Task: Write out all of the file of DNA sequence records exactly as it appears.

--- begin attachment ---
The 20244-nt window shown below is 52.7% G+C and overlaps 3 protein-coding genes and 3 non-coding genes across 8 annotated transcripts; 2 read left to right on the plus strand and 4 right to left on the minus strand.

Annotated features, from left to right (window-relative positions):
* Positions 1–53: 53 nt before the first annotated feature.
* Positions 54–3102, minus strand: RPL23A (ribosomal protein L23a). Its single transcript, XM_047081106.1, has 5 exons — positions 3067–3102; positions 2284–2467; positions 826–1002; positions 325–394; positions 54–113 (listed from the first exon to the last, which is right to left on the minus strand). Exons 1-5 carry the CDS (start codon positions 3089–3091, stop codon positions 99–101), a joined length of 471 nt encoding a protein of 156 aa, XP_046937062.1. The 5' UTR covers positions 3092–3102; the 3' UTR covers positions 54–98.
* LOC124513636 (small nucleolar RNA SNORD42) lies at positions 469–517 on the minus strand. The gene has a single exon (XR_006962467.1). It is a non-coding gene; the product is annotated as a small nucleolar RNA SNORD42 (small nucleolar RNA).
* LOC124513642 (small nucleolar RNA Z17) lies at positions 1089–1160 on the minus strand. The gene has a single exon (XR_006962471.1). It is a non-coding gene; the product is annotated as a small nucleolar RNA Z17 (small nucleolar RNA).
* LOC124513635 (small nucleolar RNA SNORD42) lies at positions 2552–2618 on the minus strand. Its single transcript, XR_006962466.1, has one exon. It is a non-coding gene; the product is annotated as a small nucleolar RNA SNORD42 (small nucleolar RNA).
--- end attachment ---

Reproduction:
The 20244-nt window shown below is 52.7% G+C and overlaps 3 protein-coding genes and 3 non-coding genes across 8 annotated transcripts; 2 read left to right on the plus strand and 4 right to left on the minus strand.

Annotated features, from left to right (window-relative positions):
* Positions 1–53: 53 nt before the first annotated feature.
* Positions 54–3102, minus strand: RPL23A (ribosomal protein L23a). Its single transcript, XM_047081106.1, has 5 exons — positions 3067–3102; positions 2284–2467; positions 826–1002; positions 325–394; positions 54–113 (listed from the first exon to the last, which is right to left on the minus strand). Exons 1-5 carry the CDS (start codon positions 3089–3091, stop codon positions 99–101), a joined length of 471 nt encoding a protein of 156 aa, XP_046937062.1. The 5' UTR covers positions 3092–3102; the 3' UTR covers positions 54–98.
* LOC124513636 (small nucleolar RNA SNORD42) lies at positions 469–517 on the minus strand. The gene has a single exon (XR_006962467.1). It is a non-coding gene; the product is annotated as a small nucleolar RNA SNORD42 (small nucleolar RNA).
* LOC124513642 (small nucleolar RNA Z17) lies at positions 1089–1160 on the minus strand. The gene has a single exon (XR_006962471.1). It is a non-coding gene; the product is annotated as a small nucleolar RNA Z17 (small nucleolar RNA).
* LOC124513635 (small nucleolar RNA SNORD42) lies at positions 2552–2618 on the minus strand. Its single transcript, XR_006962466.1, has one exon. It is a non-coding gene; the product is annotated as a small nucleolar RNA SNORD42 (small nucleolar RNA).